22. 33.
    Stanley L. Engerman, ‘The Slave Trade and British Capital Formation in the Eighteenth Century: A comment on the Williams thesis’, Business History Review, 46 (1972), quotation on p. 441.Google Scholar
  23. See also Roger T. Anstey, ‘Capitalism and Slavery: A critique’, Economic History Review, 2nd ser., 21 (1968), pp. 307–20;Google Scholar
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  26. David Richardson, ‘Profitability in the Bristol-Liverpool Slave Trade’, Revue Française dHistoire dOutre-Mer, 62 (1975), pp. 301–8; and Pierre H. Boulle, ‘Marchandises de traite et développement industriel dans la France et 1’Angleterre du XVIIIème siècle’, ibid., pp. 309–30. For recent nuanced defenses of Williams, see William A. Darity, Jr., ‘A General Equilibrium Model of the Eighteenth-Century Atlantic Slave Trade: A least-likely test for the Caribbean school’, Research in Economic History, 7 (1982), pp. 287–326. Barbara L. Solow, ‘Caribbean Slavery and British Growth: The Eric Williams hypothesis’, Journal of Development Economics, 17 (1985), pp. 99–115; and various essays in British Capitalism. For summary accounts of British economic history’s reaction to Williams’ industrialization hypothesis, see John J. McCusker and Russell R. Menard, The Economy of British America, 1607–1789 (Chapel Hill, 1985), pp. 40–3, and Beckles, ‘Down But Not Out’.CrossRefGoogle Scholar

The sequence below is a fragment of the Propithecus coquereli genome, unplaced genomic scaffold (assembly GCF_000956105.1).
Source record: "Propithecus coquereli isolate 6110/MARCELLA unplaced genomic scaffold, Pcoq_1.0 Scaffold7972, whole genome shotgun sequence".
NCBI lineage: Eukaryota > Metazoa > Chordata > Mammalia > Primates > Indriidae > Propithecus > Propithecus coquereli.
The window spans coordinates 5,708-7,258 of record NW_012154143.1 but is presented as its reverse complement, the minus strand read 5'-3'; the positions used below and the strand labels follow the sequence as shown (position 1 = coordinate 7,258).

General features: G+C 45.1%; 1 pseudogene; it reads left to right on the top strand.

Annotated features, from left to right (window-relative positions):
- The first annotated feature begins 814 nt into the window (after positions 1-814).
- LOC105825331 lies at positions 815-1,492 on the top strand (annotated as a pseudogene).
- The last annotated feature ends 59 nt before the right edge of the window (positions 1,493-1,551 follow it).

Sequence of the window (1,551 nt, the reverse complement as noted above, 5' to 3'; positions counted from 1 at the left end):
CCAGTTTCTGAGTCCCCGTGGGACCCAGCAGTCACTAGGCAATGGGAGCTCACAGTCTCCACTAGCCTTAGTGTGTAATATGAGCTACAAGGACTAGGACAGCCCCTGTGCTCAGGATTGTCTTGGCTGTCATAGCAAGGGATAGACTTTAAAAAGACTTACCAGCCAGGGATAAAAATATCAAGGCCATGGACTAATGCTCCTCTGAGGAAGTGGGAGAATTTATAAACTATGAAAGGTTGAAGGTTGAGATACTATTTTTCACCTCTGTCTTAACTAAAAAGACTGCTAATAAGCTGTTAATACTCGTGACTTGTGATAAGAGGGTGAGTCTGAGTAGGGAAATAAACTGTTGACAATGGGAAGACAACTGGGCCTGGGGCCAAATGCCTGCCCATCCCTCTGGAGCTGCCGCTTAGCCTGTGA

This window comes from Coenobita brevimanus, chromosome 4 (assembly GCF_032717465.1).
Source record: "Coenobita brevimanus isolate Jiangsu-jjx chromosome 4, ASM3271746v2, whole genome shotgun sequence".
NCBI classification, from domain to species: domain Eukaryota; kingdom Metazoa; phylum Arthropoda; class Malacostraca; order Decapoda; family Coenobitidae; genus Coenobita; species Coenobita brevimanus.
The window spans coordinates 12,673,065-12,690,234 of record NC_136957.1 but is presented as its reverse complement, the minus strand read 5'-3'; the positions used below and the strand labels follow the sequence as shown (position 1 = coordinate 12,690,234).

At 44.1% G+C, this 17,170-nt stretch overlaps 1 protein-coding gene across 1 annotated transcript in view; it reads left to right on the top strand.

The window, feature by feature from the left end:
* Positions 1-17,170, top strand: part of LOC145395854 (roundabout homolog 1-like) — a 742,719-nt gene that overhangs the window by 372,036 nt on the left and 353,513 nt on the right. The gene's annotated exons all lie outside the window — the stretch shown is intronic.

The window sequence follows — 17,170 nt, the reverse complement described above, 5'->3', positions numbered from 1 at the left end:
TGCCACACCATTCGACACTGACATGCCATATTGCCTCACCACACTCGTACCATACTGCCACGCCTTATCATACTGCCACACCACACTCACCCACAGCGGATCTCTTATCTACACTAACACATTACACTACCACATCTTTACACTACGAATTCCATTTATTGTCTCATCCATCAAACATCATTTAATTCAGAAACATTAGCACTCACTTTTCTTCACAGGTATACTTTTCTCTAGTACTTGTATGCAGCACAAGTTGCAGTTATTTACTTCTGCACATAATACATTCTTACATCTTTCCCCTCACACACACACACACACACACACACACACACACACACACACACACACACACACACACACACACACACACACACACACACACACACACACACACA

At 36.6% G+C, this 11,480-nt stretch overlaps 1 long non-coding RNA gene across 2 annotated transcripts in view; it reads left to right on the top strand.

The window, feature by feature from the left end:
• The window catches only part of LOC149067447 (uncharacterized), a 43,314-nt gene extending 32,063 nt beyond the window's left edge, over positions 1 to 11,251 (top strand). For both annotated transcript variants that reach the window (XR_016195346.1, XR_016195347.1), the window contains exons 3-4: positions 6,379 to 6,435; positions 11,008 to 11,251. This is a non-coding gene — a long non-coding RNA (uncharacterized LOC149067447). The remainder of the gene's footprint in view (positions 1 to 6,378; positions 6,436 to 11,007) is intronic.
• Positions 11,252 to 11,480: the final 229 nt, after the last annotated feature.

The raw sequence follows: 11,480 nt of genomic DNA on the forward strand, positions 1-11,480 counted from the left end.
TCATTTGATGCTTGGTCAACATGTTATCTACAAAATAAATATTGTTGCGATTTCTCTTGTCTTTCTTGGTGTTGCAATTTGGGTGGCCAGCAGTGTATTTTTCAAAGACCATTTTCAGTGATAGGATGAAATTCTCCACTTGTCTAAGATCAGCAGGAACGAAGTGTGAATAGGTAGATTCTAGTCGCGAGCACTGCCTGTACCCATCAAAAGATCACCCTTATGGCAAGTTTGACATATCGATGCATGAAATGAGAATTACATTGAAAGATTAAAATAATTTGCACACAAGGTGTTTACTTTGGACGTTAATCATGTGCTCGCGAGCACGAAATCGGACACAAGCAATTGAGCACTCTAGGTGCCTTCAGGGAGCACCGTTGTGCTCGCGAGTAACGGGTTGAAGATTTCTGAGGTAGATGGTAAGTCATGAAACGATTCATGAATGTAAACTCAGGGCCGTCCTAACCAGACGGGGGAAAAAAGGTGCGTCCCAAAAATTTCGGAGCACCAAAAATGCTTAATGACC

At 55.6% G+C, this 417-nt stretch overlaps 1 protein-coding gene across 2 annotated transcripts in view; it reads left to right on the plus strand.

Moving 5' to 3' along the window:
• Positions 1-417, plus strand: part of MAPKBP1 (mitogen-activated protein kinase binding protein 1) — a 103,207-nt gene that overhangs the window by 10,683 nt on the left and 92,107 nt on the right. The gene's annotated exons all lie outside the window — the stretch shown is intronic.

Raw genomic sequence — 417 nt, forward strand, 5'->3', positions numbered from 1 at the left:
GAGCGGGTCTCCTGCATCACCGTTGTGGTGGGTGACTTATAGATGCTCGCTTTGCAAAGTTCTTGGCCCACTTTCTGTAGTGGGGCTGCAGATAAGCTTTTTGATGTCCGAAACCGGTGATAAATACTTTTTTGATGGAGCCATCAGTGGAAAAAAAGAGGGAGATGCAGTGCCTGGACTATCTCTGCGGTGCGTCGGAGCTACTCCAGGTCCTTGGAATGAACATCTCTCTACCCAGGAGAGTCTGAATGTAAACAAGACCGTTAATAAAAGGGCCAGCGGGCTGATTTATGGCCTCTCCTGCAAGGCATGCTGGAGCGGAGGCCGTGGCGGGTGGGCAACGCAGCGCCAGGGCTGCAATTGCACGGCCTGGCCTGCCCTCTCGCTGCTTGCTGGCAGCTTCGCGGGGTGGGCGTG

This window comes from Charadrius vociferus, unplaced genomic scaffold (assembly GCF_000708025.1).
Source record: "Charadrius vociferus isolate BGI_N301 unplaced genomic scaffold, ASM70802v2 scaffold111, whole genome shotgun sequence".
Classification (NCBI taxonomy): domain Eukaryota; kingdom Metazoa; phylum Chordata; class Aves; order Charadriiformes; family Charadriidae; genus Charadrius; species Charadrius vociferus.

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    See, among others, D. W. Galenson’s survey of the literature in White Servitude in Colonial America (New York, 1981), pp. 141–68;Google Scholar
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Copyright information

© Seymour Drescher 1999

Authors and Affiliations

  • Seymour Drescher
    • 1
  1. 1.University of PittsburghUSA